• jason

        August 23, 2017 at 12:10 pm

        In 2018 they have a good chance and it will be well deserved too. So don’t go dissing on them. Would not surprise me they just do Spa, Le Mans, and Fuji only. Leaving the rest of the WEC scrasp to ByKolles, SMP racing, Ginetta, and the LMP2 guys I suppose. If any of the privateer P1’s are there.

        Personally I hope that the WEC schedules as many GTE “qualifying” races as possible so maybe we can just get our fix watching that.

        • TF110

          August 23, 2017 at 12:17 pm

          Why would they do a partial season? They need to prop up the wec not hardly show up for it.

    • Mike

      August 23, 2017 at 2:23 pm

      Problem is not Mazda’s willingness to spend, it’s size and relative capability — a $200M program would be 140% of their profits for year (as a company as a whole). They’re not the size of Toyota or VAG and that’s why the costs need controlling. It’s the same as the argument in IMSA over smaller marques and the $1M participation fee.

  8. Diogo

    August 23, 2017 at 12:10 pm

    Honestly, I don’t believe in DPi as a world platform. For now, we’ve only seen 3 brands commiting to it (Cadillac, Acura and Mazda) and they all have on thing in common, their motorsport programmes are only based in North America. How much involvement in Mazdas program comes from outside of thei North American arm? I might be wrong, but i don’t think there’s a lot of involvement form Japan. Nissan’s “effort” is only ESM taking the engine from the GT-R GT3 and putting it in an Ligier. Nissan is so uninterested in DPi that the only change they’ve done to the bodywork is in the nose to make it look like the grill in the 2017 GT-R. DPi is perfect for America because it’s the type of motorsport they like, cheap and easy, no matter if it’s silhouette (NASCAR, Trans-AM) or badge engineered (DPi). Outside of GT racing, American motorsport doesn’t really have a racing class where a manufacturer builds a car from scratch or from a production model. In Europe brands usually prefer to build cars by themselves and not rely on a chassis from another company (unless they are a part of the R&D of said chassis, like with Dallara and Audi working on the R8 LMP chassis). Brands that usually don’t have a motorsport programme based in America, like Lamborghini, haven’t really shown interest, and even brands that have/had motorsport programs in America, like Ford, Audi or Porsche, haven’t really given us any certainties about a possible programe. I’m not a fan of badge engineering race cars that come from manufacturers. I think it makes sense for privateer team do develop a car using this method though. It could be a temporary fix until the 2020 rules come out (believing that they will work as intended), but then how would the ACO justify using DPi for 2 years and then get rid of them? They wouldn’t. So why not get something in between? Don’t use DPi as a manufacturer flagship class in WEC, get it together with LMP1-L so privateer teams can do what ESM is doing, developing a car while using some manufacturer backing in the engine side, and try to get manufacturers to build cars on their own.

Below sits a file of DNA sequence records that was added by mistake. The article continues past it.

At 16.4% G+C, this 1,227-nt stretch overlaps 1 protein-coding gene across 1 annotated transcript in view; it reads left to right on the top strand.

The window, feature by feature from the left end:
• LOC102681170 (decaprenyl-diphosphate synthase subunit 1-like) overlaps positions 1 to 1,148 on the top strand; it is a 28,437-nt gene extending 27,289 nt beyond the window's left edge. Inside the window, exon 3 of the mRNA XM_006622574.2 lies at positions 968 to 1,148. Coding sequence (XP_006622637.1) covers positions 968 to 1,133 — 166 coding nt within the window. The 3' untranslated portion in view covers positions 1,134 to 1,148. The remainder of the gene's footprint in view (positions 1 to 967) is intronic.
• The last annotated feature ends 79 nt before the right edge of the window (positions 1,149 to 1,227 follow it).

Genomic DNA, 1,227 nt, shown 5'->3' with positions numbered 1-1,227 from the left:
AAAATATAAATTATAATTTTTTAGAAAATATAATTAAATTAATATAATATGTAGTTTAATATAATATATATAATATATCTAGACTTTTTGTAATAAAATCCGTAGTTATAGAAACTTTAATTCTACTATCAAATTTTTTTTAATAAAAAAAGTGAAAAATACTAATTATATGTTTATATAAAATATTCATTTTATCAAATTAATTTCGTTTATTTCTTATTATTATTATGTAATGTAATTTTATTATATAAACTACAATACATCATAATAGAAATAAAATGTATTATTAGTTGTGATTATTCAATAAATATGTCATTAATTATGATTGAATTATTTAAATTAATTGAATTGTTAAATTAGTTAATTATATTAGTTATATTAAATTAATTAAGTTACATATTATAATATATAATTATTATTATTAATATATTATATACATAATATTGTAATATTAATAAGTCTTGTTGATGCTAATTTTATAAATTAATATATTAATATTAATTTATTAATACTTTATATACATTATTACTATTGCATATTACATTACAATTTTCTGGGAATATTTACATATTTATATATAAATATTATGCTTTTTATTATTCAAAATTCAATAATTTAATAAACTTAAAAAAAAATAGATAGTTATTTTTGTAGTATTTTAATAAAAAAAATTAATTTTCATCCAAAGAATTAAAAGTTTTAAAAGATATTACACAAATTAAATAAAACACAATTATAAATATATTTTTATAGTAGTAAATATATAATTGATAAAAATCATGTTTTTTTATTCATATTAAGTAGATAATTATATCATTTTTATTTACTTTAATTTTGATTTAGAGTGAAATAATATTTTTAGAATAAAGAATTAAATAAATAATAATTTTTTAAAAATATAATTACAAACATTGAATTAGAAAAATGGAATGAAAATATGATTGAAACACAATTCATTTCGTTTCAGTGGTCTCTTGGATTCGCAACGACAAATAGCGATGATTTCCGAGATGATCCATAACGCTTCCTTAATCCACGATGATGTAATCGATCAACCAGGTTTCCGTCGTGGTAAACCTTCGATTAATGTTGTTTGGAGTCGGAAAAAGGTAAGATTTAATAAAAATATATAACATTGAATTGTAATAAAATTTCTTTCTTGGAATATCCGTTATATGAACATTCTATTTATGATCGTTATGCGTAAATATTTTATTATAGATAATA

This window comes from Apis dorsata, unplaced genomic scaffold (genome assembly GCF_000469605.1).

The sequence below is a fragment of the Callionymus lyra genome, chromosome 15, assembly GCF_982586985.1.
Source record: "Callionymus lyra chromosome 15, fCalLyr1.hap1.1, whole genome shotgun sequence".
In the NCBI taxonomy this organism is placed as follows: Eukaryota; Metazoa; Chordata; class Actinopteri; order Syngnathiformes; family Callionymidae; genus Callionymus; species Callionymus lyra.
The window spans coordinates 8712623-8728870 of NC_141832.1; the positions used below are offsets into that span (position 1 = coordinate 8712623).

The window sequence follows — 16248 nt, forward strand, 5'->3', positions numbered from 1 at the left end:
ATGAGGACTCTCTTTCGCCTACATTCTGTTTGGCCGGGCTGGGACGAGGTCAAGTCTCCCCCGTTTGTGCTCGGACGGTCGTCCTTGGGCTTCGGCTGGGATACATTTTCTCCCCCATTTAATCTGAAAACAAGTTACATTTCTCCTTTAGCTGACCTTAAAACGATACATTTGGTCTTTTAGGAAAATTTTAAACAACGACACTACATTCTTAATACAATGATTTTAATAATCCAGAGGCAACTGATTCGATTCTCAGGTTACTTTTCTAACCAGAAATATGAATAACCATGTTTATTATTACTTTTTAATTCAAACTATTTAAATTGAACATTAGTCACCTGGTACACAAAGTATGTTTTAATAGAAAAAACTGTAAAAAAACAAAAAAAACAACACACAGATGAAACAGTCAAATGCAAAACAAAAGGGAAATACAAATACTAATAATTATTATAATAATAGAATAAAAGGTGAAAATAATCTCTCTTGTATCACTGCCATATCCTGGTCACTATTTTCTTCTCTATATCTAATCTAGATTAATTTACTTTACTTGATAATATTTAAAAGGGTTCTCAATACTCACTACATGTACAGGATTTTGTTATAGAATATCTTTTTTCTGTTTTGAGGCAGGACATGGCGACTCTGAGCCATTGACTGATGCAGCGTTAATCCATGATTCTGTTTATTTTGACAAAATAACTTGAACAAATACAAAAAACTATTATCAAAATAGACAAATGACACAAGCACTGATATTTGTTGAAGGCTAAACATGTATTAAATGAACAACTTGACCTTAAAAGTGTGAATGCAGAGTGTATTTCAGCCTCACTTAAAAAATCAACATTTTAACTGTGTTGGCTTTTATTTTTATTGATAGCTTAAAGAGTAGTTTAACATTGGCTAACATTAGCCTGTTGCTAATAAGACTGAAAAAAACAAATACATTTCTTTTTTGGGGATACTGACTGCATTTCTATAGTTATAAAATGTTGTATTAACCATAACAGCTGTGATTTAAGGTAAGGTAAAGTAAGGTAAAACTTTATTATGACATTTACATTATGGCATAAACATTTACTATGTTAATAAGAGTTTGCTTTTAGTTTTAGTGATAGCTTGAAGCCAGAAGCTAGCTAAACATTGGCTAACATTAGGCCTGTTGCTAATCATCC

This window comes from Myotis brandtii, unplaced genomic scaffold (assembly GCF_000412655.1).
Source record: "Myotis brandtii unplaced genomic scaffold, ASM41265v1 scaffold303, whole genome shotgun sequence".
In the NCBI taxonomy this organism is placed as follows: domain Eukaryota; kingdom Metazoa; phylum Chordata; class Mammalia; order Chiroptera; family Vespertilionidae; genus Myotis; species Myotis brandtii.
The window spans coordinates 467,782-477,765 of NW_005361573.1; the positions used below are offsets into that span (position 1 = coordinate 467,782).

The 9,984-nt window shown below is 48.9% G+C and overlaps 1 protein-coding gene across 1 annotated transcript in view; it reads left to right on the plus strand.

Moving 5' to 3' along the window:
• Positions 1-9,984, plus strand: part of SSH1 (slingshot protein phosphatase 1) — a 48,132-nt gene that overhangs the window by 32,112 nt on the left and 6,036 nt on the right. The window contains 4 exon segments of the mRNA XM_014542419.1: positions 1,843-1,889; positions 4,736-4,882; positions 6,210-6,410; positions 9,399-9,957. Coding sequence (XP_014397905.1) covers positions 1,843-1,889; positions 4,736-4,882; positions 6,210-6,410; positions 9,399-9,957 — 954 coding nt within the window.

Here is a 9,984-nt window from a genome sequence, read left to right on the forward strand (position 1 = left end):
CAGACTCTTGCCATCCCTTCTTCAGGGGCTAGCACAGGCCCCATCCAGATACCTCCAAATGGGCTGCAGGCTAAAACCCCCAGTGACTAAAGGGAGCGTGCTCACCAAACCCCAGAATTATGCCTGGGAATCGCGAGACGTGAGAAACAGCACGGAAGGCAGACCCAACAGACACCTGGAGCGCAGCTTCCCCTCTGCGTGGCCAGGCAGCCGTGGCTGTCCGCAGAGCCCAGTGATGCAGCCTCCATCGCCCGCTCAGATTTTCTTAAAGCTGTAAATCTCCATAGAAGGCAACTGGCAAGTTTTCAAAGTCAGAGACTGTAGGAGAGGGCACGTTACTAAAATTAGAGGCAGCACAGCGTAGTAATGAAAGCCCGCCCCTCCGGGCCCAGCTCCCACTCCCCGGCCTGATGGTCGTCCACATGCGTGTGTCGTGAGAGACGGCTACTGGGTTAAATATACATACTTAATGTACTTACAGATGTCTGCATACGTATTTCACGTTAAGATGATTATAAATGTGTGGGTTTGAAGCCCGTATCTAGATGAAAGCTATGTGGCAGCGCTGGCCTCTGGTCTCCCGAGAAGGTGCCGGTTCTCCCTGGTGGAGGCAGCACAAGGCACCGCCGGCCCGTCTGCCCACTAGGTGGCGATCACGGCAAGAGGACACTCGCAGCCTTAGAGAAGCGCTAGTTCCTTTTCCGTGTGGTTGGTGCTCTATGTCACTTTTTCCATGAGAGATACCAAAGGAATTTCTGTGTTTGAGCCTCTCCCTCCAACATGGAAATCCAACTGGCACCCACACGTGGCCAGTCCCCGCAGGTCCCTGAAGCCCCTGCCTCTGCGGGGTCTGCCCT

• Andres

      August 23, 2017 at 3:15 pm

      Well, the last part of your post is actually the real meaning of DPI, but not only ESM does that, the Cadillac teams did the same and the Mazda team did the same, not at the same time as the results show us all, but in terms of teams and performance they can achieve with these DPI cars, it is the best option to allow them in LMP1 privateer

      • Diogo

        August 23, 2017 at 4:59 pm